Venereal infection of seronegative heifers and cows with bovine herpesvirus type 1.2 (BoHV-1.2) frequently results in vulvovaginitis and transient infertility. Parenteral immunization with inactivated or modified live BoHV-1 vaccines often fails in conferring protection upon genital challenge. We herein report an evaluation of the immune response and protection conferred by genital vaccination of heifers with a glycoprotein E-deleted recombinant virus (SV265gE-). A group of six seronegative heifers was vaccinated with SV265gE- (0,2mL containing 10(6.9)TCID50) in the vulva submucosa (group IV); four heifers were vaccinated intramuscularly (group IM, 1mL containing 10(7.6)TCID50) and four heifers remained as non-vaccinated controls. Heifers vaccinated IV developed mild, transient local edema and hyperemia and shed low amounts of virus for a few days after vaccination, yet a sentinel heifer maintained in close contact did not seroconvert. Attempts to reactivate the vaccine virus in two IV vaccinated heifers by intravenous administration of dexamethasone (0.5mg/kg) at day 70 pv failed since no virus shedding, recrudescence of genital signs or seroconversion were observed. At day 70 pv, all vaccinated and control heifers were challenged by genital inoculation of a highly virulent BoHV-1.2 isolate (SV56/90, 10(7.1)TCID50/animal). After challenge, virus shedding was detected in genital secretions of control animals for 8.2 days (8-9); in the IM group for 6.2 days (4-8 days) and during 5.2 days (5-6 days) in the IV group. Control non-vaccinated heifers developed moderate (2/4) or severe (2/4) vulvovaginitis lasting 9 to 13 days (x: 10.7 days). The disease was characterized by vulvar edema, vulvo-vestibular congestion, vesicles progressing to coalescence and erosions, fibrino-necrotic plaques and fibrinopurulent exudate. IM vaccinated heifers developed mild (1/3) or moderate (3/4) genital lesions, lasting 10 to 12 days (x: 10.7 days); and IV vaccinated heifers developed mild and transient vulvovaginitis (3/4) or mild to moderate genital lesions (1/4). In the IV group, the clinical signs lasted 4 to 8 days (x: 5.5 days). Clinical examination of the animals after challenge revealed that vaccination by both routes conferred some degree of protection, yet IV vaccination was clearly more effective in reducing the severity and duration of clinical disease. Furthermore, IV vaccination reduced the period of virus shedding in comparison with both groups. Taken together, these results demonstrate that SV265gE- is sufficiently attenuated upon IV vaccination in a low-titer dosis, is not readily reactivated after corticosteroid treatment and lastly, and more importantly, confers local protection upon challenge with a high titer of a virulent heterologous BoHV-1 isolate. Therefore, the use of this recombinant for genital immunization may be considered for prevention of BoHV-1-associated genital disease in the field.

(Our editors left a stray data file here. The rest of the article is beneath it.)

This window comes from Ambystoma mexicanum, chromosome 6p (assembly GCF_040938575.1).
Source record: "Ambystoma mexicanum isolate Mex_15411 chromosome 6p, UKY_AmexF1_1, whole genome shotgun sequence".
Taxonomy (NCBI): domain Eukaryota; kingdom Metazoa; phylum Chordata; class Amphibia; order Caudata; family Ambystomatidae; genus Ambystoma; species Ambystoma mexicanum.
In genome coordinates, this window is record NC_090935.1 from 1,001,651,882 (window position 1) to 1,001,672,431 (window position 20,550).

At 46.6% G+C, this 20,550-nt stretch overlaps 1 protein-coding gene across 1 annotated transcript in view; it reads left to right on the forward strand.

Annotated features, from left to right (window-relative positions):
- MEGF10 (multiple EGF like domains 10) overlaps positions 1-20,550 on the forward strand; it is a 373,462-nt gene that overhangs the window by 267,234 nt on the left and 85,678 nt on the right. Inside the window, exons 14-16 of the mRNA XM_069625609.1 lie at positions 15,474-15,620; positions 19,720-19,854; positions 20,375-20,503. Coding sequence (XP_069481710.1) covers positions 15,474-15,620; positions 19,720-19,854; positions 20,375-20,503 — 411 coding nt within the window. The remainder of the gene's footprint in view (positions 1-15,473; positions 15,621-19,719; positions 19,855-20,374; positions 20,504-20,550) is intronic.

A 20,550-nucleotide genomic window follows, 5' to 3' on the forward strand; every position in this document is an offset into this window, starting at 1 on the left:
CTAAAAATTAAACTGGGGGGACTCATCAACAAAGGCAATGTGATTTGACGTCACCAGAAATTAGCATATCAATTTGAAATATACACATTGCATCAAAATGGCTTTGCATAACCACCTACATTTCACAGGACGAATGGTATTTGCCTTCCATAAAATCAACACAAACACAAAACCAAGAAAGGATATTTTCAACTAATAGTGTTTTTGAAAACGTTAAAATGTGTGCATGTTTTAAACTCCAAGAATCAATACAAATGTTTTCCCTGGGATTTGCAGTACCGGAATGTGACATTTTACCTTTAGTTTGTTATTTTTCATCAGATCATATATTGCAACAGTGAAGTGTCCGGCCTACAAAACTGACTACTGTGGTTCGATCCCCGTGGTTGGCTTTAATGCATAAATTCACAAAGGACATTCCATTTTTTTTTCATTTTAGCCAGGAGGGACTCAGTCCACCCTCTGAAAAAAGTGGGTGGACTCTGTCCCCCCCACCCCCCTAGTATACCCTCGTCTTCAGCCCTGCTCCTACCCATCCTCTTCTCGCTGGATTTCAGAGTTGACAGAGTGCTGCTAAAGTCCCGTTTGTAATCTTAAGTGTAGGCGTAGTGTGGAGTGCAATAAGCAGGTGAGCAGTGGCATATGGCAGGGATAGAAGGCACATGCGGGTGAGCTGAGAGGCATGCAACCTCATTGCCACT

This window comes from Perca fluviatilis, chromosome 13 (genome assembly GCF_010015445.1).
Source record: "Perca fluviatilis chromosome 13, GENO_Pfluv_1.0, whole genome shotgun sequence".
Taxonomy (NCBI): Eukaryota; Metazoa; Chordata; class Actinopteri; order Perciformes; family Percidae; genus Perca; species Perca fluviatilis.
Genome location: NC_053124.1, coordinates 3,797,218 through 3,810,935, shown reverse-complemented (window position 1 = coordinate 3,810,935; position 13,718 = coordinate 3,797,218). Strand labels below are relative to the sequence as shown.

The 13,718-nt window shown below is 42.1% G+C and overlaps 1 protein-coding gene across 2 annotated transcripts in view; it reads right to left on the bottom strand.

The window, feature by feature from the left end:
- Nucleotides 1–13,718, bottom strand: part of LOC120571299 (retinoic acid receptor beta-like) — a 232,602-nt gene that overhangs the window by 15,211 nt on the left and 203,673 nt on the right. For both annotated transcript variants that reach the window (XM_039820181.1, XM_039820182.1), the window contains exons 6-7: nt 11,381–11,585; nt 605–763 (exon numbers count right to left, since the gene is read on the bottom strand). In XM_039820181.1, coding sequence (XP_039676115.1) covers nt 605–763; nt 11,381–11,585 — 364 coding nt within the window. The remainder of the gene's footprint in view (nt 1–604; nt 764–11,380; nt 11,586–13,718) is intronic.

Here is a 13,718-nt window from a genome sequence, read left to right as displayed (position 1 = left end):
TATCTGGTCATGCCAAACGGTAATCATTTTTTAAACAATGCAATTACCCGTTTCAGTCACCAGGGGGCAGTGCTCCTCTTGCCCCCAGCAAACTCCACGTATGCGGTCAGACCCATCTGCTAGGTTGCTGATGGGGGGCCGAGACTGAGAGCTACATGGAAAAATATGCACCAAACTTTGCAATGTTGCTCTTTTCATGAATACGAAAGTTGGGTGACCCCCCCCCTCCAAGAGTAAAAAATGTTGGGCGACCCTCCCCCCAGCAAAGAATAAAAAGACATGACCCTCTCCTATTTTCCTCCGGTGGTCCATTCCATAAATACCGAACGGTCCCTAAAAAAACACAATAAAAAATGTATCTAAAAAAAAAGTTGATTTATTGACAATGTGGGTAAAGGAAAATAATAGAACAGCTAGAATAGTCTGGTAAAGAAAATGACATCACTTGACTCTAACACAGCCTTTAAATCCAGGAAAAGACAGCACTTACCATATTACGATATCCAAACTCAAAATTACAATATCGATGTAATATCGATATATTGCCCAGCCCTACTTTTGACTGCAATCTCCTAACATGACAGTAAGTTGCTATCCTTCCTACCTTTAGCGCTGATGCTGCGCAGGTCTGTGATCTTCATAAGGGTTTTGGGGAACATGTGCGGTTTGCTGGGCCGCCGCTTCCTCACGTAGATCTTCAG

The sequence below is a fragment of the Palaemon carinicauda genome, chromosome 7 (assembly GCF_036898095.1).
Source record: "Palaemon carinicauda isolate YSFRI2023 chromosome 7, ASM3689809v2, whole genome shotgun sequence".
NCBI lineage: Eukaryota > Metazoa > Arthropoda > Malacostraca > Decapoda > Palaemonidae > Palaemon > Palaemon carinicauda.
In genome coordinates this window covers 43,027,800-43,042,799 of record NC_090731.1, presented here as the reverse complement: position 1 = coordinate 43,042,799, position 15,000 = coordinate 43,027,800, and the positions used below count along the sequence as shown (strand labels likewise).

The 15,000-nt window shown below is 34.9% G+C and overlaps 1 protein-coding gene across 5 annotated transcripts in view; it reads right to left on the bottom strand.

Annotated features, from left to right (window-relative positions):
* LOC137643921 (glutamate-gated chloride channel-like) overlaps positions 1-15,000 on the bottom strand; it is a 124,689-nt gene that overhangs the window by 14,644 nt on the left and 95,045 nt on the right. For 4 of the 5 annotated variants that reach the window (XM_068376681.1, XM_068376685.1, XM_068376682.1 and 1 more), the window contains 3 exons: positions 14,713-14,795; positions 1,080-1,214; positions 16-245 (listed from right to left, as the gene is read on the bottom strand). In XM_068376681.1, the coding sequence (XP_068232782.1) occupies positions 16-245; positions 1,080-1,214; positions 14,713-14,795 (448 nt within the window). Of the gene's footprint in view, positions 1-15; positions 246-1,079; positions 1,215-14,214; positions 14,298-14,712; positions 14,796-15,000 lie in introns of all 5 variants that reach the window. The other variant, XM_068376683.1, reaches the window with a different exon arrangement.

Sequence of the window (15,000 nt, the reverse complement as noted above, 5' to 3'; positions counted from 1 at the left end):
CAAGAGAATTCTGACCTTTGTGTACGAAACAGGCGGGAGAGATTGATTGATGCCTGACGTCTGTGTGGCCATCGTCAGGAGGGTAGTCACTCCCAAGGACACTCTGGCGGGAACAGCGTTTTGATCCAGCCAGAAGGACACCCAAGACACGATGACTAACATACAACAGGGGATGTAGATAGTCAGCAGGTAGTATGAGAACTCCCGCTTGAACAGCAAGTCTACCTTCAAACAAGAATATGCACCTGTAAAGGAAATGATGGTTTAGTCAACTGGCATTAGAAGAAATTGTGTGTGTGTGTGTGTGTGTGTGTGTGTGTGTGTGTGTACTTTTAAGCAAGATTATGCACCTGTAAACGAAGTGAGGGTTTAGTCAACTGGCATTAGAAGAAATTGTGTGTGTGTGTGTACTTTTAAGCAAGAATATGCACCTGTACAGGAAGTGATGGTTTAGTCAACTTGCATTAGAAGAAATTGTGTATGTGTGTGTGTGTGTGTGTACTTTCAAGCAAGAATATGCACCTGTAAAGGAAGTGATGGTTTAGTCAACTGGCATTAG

Bovine herpesvirus; BoHV-1.2; vulvovaginitis; genital infection; latency; reactivation